Tunney questions request for 75-foot illuminated sign
March 17, 2010
BY FRAN SPIELMAN City Hall Reporter firstname.lastname@example.org
The Tribune Co.’s 28-year stewardship of the Cubs featured battles with City Hall over everything from lights and the number of night games at Wrigley Field to landmark status, signage and bleacher expansion.
It looks like the Ricketts era could be off to a similarly rocky start.
The Cubs filed a permit application this week for a “projecting, illuminated” billboard rising high above the left-field bleachers that has the potential to rake in big bucks from advertisers at the expense of offending purists.
But, there’s a problem. The 75 foot high, 360 square foot billboard has raised the eyebrows of local Ald. Tom Tunney (44th). And it may not pass muster with the Commission on Historical Landmarks, which must decide whether new signage conforms with Wrigley’s landmark designation.
“There’s been signage allowed in the ballpark under the landmark ordinance. But, this is a different level of advertising that’s a lot less discrete. It’s actually coming out of the left-center bleachers,” Tunney said.
“I’m not sure how well received it’s gonna be. The fact that it’s a free-standing sign is challenging. And I’m concerned if you put up one, you might put up more.”
Tunney noted that the 2004 ordinance that authorized a bleacher expansion and landmarked “historic elements” of Wrigley took pains to “integrate the field into the neighborhood and make it part of the vista.”
“We were very concerned about the way the bleachers didn’t block the view of the neighborhood. This [new billboard] is in the way,” he said.
Peter Strazzabosco, a spokesman for the city’s Department of Zoning and Land-Use Planning, said the permit application was filed Monday after the Cubs discussed “several hypothetical scenarios” with Landmarks Preservation staffers.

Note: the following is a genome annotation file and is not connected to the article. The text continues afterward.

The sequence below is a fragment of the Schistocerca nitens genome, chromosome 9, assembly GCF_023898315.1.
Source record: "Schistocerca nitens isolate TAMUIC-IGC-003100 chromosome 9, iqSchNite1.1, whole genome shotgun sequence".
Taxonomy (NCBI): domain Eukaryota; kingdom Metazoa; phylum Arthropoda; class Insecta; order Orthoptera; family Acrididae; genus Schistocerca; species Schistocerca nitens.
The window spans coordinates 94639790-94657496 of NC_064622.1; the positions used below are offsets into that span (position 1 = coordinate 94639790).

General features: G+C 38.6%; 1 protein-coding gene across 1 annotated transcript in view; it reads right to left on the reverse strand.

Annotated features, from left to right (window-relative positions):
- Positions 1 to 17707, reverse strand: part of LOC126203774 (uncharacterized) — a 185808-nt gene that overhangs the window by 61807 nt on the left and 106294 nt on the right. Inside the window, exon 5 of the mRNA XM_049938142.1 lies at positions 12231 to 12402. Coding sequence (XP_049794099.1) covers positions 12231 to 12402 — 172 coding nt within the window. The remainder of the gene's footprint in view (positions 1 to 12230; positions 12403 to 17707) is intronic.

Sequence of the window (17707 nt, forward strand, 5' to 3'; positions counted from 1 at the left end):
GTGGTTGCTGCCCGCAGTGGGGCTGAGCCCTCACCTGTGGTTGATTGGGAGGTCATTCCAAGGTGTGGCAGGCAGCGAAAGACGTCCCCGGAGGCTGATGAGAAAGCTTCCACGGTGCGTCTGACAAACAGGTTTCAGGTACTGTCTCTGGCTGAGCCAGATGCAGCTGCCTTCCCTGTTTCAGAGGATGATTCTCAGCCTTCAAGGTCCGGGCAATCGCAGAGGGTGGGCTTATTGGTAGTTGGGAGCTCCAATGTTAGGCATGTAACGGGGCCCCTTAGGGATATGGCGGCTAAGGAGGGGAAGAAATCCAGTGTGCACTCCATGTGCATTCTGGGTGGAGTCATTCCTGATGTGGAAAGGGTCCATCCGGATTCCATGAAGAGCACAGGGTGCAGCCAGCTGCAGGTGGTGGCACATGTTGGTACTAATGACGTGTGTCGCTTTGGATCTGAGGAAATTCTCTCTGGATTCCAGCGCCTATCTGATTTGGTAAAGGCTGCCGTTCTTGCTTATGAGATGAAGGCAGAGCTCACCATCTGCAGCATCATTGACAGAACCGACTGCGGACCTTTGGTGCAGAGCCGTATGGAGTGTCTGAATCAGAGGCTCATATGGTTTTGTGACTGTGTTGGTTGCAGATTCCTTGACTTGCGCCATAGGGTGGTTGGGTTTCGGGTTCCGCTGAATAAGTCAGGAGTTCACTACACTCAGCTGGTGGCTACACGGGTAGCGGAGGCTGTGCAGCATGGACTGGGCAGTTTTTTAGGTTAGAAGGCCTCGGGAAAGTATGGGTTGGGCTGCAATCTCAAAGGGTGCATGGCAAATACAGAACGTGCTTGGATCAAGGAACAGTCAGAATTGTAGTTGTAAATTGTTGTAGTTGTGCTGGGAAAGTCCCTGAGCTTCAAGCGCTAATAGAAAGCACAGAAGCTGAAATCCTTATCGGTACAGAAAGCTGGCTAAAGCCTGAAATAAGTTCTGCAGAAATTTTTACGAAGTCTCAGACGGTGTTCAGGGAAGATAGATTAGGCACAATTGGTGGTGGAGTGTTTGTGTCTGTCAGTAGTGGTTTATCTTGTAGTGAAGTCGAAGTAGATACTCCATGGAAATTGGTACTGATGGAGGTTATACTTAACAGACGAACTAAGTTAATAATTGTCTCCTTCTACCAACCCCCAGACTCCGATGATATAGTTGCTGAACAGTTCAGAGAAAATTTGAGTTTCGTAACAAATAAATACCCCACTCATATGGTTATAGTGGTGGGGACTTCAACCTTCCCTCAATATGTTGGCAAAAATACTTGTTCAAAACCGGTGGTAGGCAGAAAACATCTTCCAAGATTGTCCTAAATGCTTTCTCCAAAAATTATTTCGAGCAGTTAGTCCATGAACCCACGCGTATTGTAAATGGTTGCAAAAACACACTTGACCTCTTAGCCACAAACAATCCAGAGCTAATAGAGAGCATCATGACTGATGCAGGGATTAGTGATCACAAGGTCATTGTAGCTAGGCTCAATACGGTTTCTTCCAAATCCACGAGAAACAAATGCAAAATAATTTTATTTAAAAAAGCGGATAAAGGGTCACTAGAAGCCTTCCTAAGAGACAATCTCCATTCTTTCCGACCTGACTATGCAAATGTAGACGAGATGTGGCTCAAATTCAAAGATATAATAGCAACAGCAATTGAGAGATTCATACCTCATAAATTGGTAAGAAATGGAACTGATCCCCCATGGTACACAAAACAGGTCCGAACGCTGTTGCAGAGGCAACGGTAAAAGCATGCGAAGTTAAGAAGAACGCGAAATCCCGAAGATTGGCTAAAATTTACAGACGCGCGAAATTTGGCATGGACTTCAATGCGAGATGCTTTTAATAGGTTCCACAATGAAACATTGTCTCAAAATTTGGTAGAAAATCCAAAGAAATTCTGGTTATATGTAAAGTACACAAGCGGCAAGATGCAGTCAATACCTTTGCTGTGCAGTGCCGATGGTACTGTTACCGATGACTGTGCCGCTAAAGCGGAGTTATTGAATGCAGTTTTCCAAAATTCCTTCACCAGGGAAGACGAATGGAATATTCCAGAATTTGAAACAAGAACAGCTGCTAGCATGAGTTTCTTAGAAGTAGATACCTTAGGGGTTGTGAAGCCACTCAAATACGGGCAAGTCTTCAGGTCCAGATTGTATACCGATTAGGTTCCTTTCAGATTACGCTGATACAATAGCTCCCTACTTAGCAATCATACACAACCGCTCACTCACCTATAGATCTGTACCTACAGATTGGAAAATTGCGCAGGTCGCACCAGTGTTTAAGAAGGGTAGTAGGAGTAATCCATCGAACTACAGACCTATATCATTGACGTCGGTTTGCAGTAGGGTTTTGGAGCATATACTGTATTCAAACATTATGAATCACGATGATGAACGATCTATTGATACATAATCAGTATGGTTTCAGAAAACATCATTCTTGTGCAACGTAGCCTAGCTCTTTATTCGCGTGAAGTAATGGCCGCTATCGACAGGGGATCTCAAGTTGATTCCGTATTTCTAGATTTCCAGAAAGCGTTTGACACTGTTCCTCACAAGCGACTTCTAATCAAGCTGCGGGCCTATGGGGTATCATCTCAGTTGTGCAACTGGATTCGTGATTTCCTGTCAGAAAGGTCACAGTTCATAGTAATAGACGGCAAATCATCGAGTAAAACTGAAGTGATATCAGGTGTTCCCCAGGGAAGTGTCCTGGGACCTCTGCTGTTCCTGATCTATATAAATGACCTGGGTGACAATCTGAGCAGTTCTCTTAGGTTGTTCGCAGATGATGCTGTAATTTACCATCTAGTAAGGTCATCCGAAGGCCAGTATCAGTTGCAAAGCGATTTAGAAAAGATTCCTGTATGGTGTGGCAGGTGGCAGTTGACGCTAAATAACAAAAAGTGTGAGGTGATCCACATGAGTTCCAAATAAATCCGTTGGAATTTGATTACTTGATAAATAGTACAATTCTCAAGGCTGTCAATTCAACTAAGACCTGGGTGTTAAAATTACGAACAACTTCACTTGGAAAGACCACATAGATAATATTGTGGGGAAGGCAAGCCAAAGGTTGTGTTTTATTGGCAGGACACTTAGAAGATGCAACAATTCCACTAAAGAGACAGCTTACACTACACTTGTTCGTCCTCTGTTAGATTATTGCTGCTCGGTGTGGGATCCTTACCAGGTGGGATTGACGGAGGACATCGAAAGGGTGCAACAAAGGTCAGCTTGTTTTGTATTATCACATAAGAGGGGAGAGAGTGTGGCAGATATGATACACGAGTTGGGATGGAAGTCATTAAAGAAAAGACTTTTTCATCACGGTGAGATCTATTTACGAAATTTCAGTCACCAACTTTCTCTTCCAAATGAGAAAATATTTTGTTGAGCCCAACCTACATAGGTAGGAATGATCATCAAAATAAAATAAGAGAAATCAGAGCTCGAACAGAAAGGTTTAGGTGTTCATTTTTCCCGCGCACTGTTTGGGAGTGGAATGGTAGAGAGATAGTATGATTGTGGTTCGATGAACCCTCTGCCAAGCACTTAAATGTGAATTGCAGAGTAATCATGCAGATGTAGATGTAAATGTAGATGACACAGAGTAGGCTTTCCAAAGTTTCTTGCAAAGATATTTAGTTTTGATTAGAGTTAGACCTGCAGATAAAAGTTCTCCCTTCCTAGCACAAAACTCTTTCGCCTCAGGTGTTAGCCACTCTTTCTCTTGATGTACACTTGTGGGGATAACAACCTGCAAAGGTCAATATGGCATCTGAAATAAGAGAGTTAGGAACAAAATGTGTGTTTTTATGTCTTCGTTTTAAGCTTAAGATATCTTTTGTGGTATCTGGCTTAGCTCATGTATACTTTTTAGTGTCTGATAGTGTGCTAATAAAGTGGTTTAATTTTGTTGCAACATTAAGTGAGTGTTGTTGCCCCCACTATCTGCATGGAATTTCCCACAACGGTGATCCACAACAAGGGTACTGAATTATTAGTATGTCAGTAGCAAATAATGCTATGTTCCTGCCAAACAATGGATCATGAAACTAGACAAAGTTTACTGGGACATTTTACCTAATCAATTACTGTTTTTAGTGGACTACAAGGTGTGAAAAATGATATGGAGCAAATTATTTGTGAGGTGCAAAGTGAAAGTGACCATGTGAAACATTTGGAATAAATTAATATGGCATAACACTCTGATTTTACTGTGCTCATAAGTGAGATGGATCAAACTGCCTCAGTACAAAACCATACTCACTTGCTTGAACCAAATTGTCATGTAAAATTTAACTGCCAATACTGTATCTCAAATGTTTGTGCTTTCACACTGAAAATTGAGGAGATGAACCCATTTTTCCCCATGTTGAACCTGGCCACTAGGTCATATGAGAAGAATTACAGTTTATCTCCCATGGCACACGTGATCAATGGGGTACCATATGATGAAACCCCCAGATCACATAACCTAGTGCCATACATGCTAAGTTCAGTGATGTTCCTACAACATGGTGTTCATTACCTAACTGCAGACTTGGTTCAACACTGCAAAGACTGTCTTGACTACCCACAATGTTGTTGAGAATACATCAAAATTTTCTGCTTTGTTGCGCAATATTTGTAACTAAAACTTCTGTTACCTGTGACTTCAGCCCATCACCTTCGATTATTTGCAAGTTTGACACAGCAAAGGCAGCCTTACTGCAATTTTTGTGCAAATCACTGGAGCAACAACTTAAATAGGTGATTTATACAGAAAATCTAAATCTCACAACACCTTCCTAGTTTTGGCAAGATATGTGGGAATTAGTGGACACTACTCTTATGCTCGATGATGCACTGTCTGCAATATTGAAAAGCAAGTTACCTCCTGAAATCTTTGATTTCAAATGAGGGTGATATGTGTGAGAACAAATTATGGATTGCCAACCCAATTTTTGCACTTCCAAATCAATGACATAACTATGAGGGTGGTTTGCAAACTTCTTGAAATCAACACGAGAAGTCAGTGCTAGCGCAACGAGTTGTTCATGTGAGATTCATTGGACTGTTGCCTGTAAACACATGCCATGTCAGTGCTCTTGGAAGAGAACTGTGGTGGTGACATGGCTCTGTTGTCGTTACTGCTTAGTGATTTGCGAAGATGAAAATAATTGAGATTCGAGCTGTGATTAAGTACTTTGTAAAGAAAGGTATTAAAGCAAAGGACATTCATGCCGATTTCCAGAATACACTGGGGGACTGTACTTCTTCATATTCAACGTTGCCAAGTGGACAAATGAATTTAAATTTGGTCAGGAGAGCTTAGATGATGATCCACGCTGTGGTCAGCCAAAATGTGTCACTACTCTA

“Staff did indicate in general that it would be concerned with the visual impact of any proposed signage on the historic character of the ballpark — both its exterior and interior. But, no determinations have been made. It’s under review,” he said.
Jim Peters, president of Landmarks Illinois, added, “There’s a way that some signage can go in there [tastefully]. But, it’s all a question of design, height, scale and placement.”
Mike Lufrano, vice president of community relations for the Cubs, could not be reached for comment.
Until now, advertising creep at the 96-year-old shrine of Major League Baseball has been subtle. There are ads behind home plate, in the dug-outs, on the green doors of the outfield walls and in narrow electronic bands in the upper deck. The Chicago Board Options Exchange also has its initials — CBOE — on the brick wall in front of its premium seats along the third-baseline.
The new billboard — obscuring the view of a Horseshoe Casino sign on a nearby rooftop — would break new ground for advertising intrusion.
The casino promo is on a building at 3701 N. Kenmore owned by Tom Gramatis, who could not be reached for comment. He bought the building for $8.35 million in 2008 and made $1.2 million of it back over two years by putting the casino sign on the roof.
The sign got so much TV exposure, it caught the eye of new Cubs Chairman Tom Ricketts, who wanted the team to cash in, instead of Gramatis.
Last fall, Ricketts put up blank billboards to obscure the casino sign, setting the stage for the permit application filed this week.